Damage caused by aphids
Aphids are small soft bodied insects (Photo 1) that cause feeding damage to different types of ornamentals (roses, crape myrtle etc), crops (potato, sweet potato, cotton, soybean, peanuts, corn, vegetables and fruits etc), weeds and grasses that are grown in the greenhouses, hoop houses, fields and recreational parks.
There are over 4000 species of aphids that exist in nature and known to cause direct and indirect damages to their host plants. For example, both adults and young aphids (nymphs) directly suck cell sap (juice) from all the tender plant parts including buds, flowers, stems, shoots and leaves (Photo 1) of host plants using their piercing and sucking types of mouthparts. The symptoms of direct feeding damage include yellowing and curling of infested leaves (Photo 2), weak plant growth and reduced the crop yields.
In case of indirect damage, honeydew secreted by aphids during feeding stimulates the growth of black sooty mold on the surface of leaves (Phoo 3). This black sooty mold generally covers the whole leaf area and affects the photosynthesis, a process used by plants to make their own food including carbohydrates and proteins by converting light energy from sun to chemical energy. In addition to reduced crop yields, this sooty mold also reduces the quality and aesthetic value of many ornamental plants.
Furthermore, aphids are the most common vectors of different types of plant viruses including bean common mosaic virus, carrot virus Y, celery mosaic virus, cucumber mosaic virus, Johnson grass virus, lettuce mosaic virus, papaya ring-spot virus, potato virus Y, turnip mosaic virus, watermelon mosaic virus and zucchini yellow mosaic virus. Aphids commonly pick up these viruses while feeding on the virus-infected plants and then transmit it to healthy plants when they start feeding on them. These viruses can also cause symptoms like yellowing and curling of leaves, stunted plant growth and reduced yields of agricultural, horticultural and greenhouse crops.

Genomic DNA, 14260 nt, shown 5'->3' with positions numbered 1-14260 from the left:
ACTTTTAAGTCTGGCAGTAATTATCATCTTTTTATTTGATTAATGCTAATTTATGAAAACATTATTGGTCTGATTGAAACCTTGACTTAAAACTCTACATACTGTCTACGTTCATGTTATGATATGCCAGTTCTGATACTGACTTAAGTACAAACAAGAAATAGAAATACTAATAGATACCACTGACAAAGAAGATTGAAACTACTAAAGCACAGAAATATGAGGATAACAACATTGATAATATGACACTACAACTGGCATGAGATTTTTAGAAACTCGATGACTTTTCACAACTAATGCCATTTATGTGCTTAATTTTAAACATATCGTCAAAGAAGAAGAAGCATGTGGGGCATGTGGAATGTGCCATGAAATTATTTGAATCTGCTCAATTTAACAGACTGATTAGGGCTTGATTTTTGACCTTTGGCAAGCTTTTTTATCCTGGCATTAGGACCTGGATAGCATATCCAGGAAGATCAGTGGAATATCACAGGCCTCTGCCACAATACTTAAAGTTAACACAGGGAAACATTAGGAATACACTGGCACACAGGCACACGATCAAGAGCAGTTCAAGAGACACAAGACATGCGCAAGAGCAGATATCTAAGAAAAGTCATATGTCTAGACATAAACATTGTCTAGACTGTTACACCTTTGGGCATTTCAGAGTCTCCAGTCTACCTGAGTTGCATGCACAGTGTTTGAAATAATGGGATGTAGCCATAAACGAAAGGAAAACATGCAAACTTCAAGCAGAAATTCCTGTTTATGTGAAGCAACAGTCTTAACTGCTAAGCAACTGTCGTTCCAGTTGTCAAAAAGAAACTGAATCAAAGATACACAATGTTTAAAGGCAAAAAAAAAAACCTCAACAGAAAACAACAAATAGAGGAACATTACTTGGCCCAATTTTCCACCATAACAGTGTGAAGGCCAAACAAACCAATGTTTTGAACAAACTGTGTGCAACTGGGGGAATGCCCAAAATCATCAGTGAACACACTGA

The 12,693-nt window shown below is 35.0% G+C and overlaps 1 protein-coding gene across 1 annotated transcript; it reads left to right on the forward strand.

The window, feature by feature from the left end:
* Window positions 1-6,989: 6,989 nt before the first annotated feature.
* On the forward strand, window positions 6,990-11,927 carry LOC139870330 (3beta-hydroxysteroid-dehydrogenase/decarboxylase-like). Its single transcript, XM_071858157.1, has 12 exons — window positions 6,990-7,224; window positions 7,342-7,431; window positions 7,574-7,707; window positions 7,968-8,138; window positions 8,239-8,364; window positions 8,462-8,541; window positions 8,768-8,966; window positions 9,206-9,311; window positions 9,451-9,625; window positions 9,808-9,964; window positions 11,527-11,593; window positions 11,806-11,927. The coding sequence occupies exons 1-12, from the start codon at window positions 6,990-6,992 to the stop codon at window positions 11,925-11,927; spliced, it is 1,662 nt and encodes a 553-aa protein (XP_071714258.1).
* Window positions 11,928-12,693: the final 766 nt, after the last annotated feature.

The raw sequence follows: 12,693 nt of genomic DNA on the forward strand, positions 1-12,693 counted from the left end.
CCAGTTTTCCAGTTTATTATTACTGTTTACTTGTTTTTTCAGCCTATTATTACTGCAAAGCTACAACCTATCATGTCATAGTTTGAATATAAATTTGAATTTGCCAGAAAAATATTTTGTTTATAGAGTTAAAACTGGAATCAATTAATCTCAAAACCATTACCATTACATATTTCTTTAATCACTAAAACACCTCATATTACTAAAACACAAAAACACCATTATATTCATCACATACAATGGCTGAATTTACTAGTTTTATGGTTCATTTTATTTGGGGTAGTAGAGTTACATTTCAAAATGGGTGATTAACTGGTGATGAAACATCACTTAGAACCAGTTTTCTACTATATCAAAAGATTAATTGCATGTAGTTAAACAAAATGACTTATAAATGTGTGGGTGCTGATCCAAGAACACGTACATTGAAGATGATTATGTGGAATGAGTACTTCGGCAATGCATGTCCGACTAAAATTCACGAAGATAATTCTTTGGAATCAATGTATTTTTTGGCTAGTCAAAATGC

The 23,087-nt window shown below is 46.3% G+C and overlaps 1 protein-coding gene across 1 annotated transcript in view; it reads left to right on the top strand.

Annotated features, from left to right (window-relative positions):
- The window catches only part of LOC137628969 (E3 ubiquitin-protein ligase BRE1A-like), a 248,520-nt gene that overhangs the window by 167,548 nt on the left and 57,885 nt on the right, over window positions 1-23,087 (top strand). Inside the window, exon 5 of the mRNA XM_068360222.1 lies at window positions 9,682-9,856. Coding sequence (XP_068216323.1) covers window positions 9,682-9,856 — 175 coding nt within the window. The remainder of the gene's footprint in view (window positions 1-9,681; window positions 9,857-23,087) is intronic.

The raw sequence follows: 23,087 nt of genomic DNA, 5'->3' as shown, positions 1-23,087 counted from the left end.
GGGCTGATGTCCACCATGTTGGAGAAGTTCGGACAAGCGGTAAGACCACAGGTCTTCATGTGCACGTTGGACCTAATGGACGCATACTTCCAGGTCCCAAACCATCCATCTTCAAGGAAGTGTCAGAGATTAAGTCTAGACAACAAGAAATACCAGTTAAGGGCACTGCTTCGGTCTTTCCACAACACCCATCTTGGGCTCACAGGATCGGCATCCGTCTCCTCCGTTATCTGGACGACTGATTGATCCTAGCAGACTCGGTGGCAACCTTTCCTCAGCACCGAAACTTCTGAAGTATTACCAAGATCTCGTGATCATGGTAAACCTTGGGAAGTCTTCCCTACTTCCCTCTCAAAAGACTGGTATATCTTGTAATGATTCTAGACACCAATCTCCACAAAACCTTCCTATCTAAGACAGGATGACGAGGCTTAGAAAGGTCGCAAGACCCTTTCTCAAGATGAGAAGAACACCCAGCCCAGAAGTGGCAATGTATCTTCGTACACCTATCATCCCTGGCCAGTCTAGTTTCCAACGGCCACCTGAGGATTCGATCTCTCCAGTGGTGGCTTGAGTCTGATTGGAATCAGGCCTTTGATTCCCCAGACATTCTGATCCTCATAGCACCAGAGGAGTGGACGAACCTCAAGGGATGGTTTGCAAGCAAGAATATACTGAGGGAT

What is an aphid killer wasp, Aphelinus abdominalis?
Aphelinus abdominalis wasps are naturally occurring parasites that are commercially available and used for the management of aphids infesting different crops grown in the gardens, greenhouses and fields when their naturally occurring populations are not enough to combat heavy infestation of aphids.
How do Aphelinus abdominalis wasps kill aphids?
Adults of aphid killer wasp, Aphelinus abdominalis generally invade aphid colonies by responding to alarm signals produced by the host plants that are infested with aphids. These wasps are also attracted to aphid colonies by the smell of honeydews secreted by them on the infested plants. Once in the aphid colony, adult wasps will select suitable size aphids and then parasitize them by laying eggs inside the aphid’s body. These eggs hatch within the aphid body into young larvae that start feeding on the body content of aphids. However, these parasitized aphids will survive, reproduce and feed on plant tissue for a while but they will eventually die when the larvae of wasp become mature and pupate within the aphid’s body. The dead aphids then turn into “mummies”. Then adult wasps generally start emerging from these mummies within 15 days and seek a new aphid colony.
When Aphelinus abdominalis wasps should be released?
For the effective control of aphids in the greenhouses, release Aphelinus abdominalis wasps when temperatures are between 70°F and 77°F with relative humidity between 60 and 80%. These wasps perform better against aphids when the aphid population is at very low level in the greenhouse or garden. Before releasing wasps, remove all yellow sticky traps that may be used for controlling whiteflies in the gardens, greenhouse, fields and orchards because these wasps will be attracted to yellow sticky traps and will be killed before they can lay eggs inside the aphid body.
How many Aphelinus abdominalis wasps should be released?
Aphelinus abdominalis wasps are generally shipped as ready-to-emerge mummies (pupae) in small vials. For preventive control, release 4-5 wasps per 100 square foot area weekly in the garden or greenhouse. For easy release of adult wasps that have already emerged from mummies, walk slowly throughout the greenhouse or garden with open vials so that adult wasps will escape themselves from the vials and search for aphids to parasitize. Then randomly place these open vials containing un-hatched mammies in shaded areas in the garden or greenhouse so that adult wasps will emerge from unhatched mummies within a few days and seek aphid colonies. For curative control, release 25- 30 mummies or newly emerged adult wasps directly in the colonies of aphids (Photo 4) per 100 square foot heavily infested areas with aphids weekly in the gardens, greenhouses or fields.